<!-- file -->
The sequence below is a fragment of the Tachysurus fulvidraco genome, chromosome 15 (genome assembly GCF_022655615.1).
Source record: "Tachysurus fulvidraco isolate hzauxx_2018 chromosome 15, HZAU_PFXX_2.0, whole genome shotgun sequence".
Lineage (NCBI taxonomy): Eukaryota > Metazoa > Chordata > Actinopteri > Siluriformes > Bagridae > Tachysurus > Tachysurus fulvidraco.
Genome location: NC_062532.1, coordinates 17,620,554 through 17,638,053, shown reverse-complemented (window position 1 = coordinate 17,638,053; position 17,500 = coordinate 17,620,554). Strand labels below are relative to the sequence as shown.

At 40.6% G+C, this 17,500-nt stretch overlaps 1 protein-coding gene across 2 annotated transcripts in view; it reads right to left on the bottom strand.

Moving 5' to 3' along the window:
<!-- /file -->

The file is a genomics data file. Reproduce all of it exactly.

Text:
The sequence below is a fragment of the Tachysurus fulvidraco genome, chromosome 15 (genome assembly GCF_022655615.1).
Source record: "Tachysurus fulvidraco isolate hzauxx_2018 chromosome 15, HZAU_PFXX_2.0, whole genome shotgun sequence".
Lineage (NCBI taxonomy): Eukaryota > Metazoa > Chordata > Actinopteri > Siluriformes > Bagridae > Tachysurus > Tachysurus fulvidraco.
Genome location: NC_062532.1, coordinates 17,620,554 through 17,638,053, shown reverse-complemented (window position 1 = coordinate 17,638,053; position 17,500 = coordinate 17,620,554). Strand labels below are relative to the sequence as shown.

At 40.6% G+C, this 17,500-nt stretch overlaps 1 protein-coding gene across 2 annotated transcripts in view; it reads right to left on the bottom strand.

Moving 5' to 3' along the window: